Featured Image Credit: City of Newport Beach
By: Kira Krall
Newport Beach, California is plagued by the boom in California sea lion populations. Seals and sea lions regularly haul out of the water onto solid ground to rest or warm themselves in the sun. While a rocky shoreline supports hundreds of sea lions at a time during breeding season, a boat dock can’t handle the marine mammals that can weigh up to 860 pounds.
These marina-dwelling sea lions have damaged water lines, electrical equipment, and the docks and boats themselves. Larger sea lions have been seen charging humans at these locations rather than fleeing into the water, which becomes a safety concern to boaters and tourists attempting to get close to the dangerous pinnipeds. The sound and smell of eau de Sea Lion is also deterring business.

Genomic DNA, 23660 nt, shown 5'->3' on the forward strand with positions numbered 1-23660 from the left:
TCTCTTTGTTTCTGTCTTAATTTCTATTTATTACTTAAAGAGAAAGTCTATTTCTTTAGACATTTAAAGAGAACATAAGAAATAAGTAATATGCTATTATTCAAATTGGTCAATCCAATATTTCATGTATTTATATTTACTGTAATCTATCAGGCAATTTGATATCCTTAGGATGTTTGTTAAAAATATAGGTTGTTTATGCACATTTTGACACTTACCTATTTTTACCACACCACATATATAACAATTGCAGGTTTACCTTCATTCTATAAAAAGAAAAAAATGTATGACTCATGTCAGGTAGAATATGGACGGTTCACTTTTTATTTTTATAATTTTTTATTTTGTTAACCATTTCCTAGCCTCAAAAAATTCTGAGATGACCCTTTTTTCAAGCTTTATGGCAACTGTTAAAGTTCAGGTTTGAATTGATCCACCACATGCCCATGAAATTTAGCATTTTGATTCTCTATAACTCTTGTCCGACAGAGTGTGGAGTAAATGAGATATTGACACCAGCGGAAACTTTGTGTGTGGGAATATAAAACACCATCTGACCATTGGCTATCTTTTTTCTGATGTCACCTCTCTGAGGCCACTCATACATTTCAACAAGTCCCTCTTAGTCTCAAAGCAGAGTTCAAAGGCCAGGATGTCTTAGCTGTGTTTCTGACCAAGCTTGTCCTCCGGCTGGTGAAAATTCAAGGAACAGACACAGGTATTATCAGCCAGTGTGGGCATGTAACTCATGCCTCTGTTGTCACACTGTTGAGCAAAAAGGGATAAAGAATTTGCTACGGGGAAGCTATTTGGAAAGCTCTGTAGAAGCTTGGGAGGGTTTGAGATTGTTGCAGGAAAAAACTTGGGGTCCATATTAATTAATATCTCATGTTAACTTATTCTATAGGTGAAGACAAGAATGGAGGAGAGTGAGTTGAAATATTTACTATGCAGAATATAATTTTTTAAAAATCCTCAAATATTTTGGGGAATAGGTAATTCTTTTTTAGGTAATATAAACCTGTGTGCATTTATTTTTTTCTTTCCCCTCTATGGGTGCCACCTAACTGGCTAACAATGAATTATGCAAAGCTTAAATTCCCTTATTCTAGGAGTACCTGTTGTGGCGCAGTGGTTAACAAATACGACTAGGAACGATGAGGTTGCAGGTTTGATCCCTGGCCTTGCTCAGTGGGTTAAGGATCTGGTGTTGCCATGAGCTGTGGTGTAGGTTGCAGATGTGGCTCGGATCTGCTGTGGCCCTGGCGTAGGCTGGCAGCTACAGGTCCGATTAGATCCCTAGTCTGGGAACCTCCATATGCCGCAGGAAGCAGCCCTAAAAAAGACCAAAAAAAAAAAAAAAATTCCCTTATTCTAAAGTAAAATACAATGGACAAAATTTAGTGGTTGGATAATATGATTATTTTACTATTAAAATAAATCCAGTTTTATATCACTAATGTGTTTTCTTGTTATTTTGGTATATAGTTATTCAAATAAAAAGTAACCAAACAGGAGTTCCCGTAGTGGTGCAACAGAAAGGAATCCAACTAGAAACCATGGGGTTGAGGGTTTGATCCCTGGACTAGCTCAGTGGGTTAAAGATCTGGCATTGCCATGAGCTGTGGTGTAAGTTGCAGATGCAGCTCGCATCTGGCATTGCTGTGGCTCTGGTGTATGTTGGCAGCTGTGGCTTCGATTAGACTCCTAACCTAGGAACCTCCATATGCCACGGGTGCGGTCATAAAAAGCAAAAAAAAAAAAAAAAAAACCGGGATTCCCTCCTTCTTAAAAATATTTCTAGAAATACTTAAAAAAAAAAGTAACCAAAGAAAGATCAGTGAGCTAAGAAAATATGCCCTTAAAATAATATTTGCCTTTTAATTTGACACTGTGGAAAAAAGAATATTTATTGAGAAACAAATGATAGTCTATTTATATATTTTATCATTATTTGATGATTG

Managing marine mammals requires delicate solutions. Special permits need to be acquired to interact with any marine mammal found in United States waters according to the Marine Mammal Protection Act, so city governments have had to get creative. They’ve required boatowners to use some form of seal repellent, whether that be blocking potential haul-outs with physical objects or rigging a motion-activated sprinkler system. Even with the scare tactics, seals are known for returning to the same spot 15 minutes after being spooked.
The Newport Harbor Yacht club decided to experiment with a dummy version of a natural predator of the California sea lion: the coyote. The plastic predators are poised to strike with bared teeth, wide eyes, and a fur tail that moves in the wind.
They experienced relative success at keeping the pinnipeds off of docks and boats, so much so that the City Harbormaster is giving it a shot. This coyote method is relatively permanent and relatively inexpensive at $25 per dummy.